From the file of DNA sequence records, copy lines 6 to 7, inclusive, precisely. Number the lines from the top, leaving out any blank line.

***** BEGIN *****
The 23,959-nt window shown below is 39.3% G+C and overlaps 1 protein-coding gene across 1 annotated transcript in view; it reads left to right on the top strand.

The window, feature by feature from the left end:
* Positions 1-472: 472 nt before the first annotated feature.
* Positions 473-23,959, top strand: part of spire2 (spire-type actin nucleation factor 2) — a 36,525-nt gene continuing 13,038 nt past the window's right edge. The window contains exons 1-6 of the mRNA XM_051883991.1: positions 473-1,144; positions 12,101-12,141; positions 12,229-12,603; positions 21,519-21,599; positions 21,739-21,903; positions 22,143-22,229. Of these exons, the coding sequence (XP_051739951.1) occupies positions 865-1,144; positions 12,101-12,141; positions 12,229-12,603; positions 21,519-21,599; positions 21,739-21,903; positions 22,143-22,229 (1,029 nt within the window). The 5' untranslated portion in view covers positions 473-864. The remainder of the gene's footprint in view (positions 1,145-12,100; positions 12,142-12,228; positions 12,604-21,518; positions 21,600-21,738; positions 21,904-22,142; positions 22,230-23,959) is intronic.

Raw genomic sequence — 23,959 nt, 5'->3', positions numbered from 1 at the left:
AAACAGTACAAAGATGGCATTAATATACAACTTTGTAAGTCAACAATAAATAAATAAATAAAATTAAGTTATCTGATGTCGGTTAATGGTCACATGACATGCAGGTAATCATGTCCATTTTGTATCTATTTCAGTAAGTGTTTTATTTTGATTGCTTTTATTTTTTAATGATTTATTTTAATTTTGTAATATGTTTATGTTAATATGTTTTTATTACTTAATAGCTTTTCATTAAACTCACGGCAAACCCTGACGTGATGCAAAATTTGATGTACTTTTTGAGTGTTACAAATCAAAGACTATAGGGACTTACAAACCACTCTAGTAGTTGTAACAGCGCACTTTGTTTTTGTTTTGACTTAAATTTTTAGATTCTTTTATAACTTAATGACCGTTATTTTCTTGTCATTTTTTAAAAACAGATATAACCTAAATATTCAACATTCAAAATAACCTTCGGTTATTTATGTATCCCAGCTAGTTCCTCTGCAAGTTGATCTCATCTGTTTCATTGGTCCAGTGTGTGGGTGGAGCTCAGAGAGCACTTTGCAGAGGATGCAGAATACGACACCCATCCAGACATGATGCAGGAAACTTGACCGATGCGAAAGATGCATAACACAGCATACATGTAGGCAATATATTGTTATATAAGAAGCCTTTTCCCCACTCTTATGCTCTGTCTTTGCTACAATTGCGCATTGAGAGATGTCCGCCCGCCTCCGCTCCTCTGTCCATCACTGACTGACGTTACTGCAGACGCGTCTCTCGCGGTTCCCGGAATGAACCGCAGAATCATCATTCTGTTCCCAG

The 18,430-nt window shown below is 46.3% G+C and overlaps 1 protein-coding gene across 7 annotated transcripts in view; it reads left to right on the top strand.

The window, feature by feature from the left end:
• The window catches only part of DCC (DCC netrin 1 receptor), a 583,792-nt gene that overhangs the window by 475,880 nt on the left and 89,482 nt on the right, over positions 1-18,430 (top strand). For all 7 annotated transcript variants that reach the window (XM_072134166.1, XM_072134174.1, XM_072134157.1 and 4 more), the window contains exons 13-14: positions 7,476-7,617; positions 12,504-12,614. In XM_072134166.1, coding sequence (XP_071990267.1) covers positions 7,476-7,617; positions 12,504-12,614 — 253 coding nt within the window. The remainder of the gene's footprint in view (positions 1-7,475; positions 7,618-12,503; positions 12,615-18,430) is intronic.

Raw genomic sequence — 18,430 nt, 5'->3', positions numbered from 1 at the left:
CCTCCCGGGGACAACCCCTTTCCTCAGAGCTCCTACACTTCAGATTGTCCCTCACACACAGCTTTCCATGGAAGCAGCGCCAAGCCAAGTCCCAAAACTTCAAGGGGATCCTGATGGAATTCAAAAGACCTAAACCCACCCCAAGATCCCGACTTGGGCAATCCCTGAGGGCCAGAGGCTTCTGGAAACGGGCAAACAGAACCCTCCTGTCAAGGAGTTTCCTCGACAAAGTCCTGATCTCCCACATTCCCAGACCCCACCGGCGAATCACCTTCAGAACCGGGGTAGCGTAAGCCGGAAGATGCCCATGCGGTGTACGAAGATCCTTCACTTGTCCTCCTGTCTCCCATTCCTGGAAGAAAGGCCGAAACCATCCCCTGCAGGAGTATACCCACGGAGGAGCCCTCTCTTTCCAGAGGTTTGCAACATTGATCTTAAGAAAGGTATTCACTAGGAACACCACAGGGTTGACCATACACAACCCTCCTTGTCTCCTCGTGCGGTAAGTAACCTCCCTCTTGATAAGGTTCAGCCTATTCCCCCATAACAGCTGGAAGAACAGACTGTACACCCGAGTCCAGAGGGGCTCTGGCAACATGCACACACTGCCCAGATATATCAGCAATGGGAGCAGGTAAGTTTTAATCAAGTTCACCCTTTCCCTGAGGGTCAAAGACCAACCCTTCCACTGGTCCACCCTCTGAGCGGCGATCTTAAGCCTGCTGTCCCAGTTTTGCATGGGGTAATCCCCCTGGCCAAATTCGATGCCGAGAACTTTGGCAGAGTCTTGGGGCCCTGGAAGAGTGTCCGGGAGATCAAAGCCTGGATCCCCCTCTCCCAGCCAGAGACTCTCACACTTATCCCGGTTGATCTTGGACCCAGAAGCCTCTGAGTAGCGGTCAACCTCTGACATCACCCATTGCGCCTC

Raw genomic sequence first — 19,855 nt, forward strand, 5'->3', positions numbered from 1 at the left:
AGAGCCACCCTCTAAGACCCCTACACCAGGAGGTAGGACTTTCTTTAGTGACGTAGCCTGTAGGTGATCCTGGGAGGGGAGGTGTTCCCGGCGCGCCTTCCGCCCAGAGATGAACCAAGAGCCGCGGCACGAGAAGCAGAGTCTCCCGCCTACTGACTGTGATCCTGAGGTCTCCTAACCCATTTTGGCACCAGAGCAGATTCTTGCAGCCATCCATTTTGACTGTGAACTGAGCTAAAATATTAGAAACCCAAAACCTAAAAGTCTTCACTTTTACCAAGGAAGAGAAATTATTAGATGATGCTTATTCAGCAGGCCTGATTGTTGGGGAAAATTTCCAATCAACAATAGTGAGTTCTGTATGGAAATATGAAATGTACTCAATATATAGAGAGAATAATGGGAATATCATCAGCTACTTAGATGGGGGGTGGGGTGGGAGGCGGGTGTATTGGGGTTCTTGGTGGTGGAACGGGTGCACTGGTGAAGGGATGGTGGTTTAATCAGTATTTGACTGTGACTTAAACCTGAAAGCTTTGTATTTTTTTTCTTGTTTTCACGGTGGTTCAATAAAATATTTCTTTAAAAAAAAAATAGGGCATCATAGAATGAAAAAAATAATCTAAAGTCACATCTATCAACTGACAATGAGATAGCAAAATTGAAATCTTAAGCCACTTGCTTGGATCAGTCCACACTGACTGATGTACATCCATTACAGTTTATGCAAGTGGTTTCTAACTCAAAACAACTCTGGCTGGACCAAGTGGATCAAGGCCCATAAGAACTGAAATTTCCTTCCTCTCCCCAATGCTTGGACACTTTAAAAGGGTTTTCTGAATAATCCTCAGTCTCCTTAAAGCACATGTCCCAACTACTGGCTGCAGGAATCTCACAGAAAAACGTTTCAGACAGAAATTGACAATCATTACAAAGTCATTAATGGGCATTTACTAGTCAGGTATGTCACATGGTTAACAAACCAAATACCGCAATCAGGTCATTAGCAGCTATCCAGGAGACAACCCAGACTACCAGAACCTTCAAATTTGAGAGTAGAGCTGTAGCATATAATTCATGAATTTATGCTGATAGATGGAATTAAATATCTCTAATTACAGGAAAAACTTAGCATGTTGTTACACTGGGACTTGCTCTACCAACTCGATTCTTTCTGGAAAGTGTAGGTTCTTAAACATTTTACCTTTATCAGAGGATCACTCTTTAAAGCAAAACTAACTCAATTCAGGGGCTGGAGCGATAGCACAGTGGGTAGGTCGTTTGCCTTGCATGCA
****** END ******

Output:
AAACAGTACAAAGATGGCATTAATATACAACTTTGTAAGTCAACAATAAATAAATAAATAAAATTAAGTTATCTGATGTCGGTTAATGGTCACATGACATGCAGGTAATCATGTCCATTTTGTATCTATTTCAGTAAGTGTTTTATTTTGATTGCTTTTATTTTTTAATGATTTATTTTAATTTTGTAATATGTTTATGTTAATATGTTTTTATTACTTAATAGCTTTTCATTAAACTCACGGCAAACCCTGACGTGATGCAAAATTTGATGTACTTTTTGAGTGTTACAAATCAAAGACTATAGGGACTTACAAACCACTCTAGTAGTTGTAACAGCGCACTTTGTTTTTGTTTTGACTTAAATTTTTAGATTCTTTTATAACTTAATGACCGTTATTTTCTTGTCATTTTTTAAAAACAGATATAACCTAAATATTCAACATTCAAAATAACCTTCGGTTATTTATGTATCCCAGCTAGTTCCTCTGCAAGTTGATCTCATCTGTTTCATTGGTCCAGTGTGTGGGTGGAGCTCAGAGAGCACTTTGCAGAGGATGCAGAATACGACACCCATCCAGACATGATGCAGGAAACTTGACCGATGCGAAAGATGCATAACACAGCATACATGTAGGCAATATATTGTTATATAAGAAGCCTTTTCCCCACTCTTATGCTCTGTCTTTGCTACAATTGCGCATTGAGAGATGTCCGCCCGCCTCCGCTCCTCTGTCCATCACTGACTGACGTTACTGCAGACGCGTCTCTCGCGGTTCCCGGAATGAACCGCAGAATCATCATTCTGTTCCCAG

The 18,430-nt window shown below is 46.3% G+C and overlaps 1 protein-coding gene across 7 annotated transcripts in view; it reads left to right on the top strand.